Communities of color in Iowa continue to face barriers to economic prosperity. These include structural factors such as hiring discrimination and a lack access to quality jobs, great schools, and convenient transportation. Latino and Black families are disproportionately low-income. Further, they pay a larger portion of their income in sales and property taxes relative to more affluent Iowans.[vi]

Moving to a less regressive statewide tax system for families while closing corporate tax loopholes to assure stronger investments for all Iowans would work to dismantle some of the barriers to economic success for all Iowans and particularly families of color, who the latest data show are disproportionately impacted.

Expanding the EITC and raising the minimum wage would contribute to more broadly shared prosperity, as would restoring Iowa’s traditional commitment to education. Education funding in Iowa has lagged in K-12 and opportunities to advance in college are threatened by state cuts in support. Iowans and their leaders should be looking to solutions that improve equity and opportunity for a new generation of Iowans.[vii]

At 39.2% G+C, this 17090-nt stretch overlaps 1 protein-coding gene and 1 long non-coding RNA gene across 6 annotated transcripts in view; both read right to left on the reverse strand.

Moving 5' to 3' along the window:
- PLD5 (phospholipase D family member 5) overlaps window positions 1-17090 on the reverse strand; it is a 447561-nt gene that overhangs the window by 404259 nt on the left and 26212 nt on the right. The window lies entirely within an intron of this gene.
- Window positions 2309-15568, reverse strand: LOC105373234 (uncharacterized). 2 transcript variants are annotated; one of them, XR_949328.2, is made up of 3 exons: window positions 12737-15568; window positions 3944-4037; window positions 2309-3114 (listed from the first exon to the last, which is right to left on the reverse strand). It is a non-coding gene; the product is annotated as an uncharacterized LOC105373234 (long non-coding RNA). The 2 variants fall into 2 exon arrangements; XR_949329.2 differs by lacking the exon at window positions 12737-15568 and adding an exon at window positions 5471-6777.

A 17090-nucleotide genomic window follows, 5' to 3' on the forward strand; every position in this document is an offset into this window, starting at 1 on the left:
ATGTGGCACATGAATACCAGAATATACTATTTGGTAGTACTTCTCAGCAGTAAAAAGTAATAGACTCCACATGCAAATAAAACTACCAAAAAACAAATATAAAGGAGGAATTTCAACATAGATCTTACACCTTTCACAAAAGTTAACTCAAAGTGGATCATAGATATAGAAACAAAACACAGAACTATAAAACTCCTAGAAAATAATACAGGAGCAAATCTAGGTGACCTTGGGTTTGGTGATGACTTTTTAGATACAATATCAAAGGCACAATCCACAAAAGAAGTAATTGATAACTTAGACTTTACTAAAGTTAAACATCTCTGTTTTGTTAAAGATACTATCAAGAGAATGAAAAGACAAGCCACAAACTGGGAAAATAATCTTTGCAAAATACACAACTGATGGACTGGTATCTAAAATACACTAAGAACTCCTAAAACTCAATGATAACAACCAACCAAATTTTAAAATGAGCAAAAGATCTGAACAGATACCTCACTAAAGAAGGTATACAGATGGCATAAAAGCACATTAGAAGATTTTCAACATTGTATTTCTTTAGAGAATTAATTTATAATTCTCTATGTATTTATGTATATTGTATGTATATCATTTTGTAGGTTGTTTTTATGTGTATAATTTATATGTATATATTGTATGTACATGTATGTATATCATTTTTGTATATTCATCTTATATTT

[i] U.S. Census Bureau, “Poverty Status in the Past 12 Months.” September 2018. American Community Survey 1-year estimates. factfinder.census.gov/

[ii] Erica Williams, “States Should Adopt Policies to Help Dismantle Racial Barriers to Broader Prosperity.” September 2018. The Center on Budget and Policy Priorities. https://www.cbpp.org/blog/states-should-adopt-policies-to-help-dismantle-racial-barriers-to-broader-prosperity

[iii] Ibid.

[iv] Peter Fisher and Natalie Veldhouse, “The Cost of Living in Iowa 2018 Edition Part 2: Many Iowa Households Struggle to Meet Basic Needs.” July 2018. Iowa Policy Project. http://iowapolicyproject.org/2018docs/180702-COL2018-Part2.pdf